How did you go about fixing the blade on yours? On the top I used a threaded rod with a nut on the exposed end and a slot cut for the blade to sit in. The blade is then pinned so it rests in a small slot in the frame while the pin is recessed into the frame. The other end is simply a hex bolt mortised into the frame so it doesn't twist, and the blade is again pinned into a slot cut into the end of the bolt.

It thought seriously about doing that, but had some concerns about the fence causing problems with binding rather than actually helping.
Chuck Vance
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I've got a 600 mm bow saw (ECE brand) with a set of Japanese style blades (rip and crosscut). The rip blade is 1-1/2 in wide and the saw tracks beautifully. I haven't tried re-sawing anything wide yet, but I'm convinced it'll work well.
-JBB

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one of the woodworking magazines had this a few years ago. They made the saw by building a rectangular frame about 4 feet long and stretching a section of a bandsaw down the middle of the long. In use they cut part way through the board on each edge (maybe two inches) using a table saw and then used their "bow" saw to saw through the rest of the board.

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wrote:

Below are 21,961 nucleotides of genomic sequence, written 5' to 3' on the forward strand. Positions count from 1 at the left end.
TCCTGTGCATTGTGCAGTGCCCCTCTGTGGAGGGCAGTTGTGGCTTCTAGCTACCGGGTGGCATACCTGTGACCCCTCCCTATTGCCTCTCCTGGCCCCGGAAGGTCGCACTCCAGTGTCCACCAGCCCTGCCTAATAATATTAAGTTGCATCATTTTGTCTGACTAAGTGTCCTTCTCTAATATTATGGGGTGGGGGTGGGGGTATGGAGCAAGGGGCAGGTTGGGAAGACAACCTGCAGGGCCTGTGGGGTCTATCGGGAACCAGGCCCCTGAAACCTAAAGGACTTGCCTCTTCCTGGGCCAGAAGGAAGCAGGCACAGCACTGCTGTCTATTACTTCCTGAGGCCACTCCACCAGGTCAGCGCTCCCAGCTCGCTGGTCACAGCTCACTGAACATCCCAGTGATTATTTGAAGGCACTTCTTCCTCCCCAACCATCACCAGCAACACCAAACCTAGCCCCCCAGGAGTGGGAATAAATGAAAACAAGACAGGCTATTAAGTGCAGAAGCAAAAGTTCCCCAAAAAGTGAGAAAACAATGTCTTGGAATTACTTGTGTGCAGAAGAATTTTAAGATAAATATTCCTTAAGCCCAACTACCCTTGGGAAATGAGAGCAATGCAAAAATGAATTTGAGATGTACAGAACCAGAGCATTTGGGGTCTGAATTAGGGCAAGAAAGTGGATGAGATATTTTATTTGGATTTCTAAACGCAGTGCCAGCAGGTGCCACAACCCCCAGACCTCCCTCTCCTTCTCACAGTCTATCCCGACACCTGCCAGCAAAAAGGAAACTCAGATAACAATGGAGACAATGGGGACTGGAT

I sometimes do this, mainly when making saya (scabbards) for Japanese swords, because it's traditional to do so. I'm usually working in lime, instead of Japanese timbers that are hard to obtain in a useful size.
You need the right saw. I've a bunch of ryoba, only one tracks well enough for a 3' long resaw.
I support the timber on two low horses, one of which is broad enough for me to stand on. I work barefoot and clamp the timber down with both big toes.
Then I saw. Working towards myself, I only saw half-a-dozen strokes before stopping and turning the board over.
Some time about a week later, I have a beautiful resaw.
-- Do whales have krillfiles ?
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wrote:

Got a table saw?
Using the rip fence, cut _almost_ through from one edge. Flip the board, and do it again, leaving a 1/4-1/2" piece holding the two halves together. Rip the leftover section with the hand saw and you're good to go.
DO NOT try to cut all the way through with the table saw, as things will get ugly during the second cut.
Barry
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B a r r y B u r k e J r . wrote:

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Dmitri
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I wouldn't want to do it often, but also having no bandsaw, what I've done is cut a kerf on the top & bottom with the tablesaw, then saw out the remaining wood with a hand rip saw. The fence-guided kerfs left by the tablesaw blade will keep your hand saw from wandering. I have a good old Disston rip saw. The model # escapes me now but they're generally not too hard to find at yard sales or flea markets. Get it sharpened or learn to sharpen it yourself. It is a bit of work but it's surprising how fast it goes with a good hand saw. I use a hand plane to get rid of the raised portion of the surface that was cut by hand; the hand saw has a much narrower kerf than the table saw.
--

Larry Wasserman Baltimore, Maryland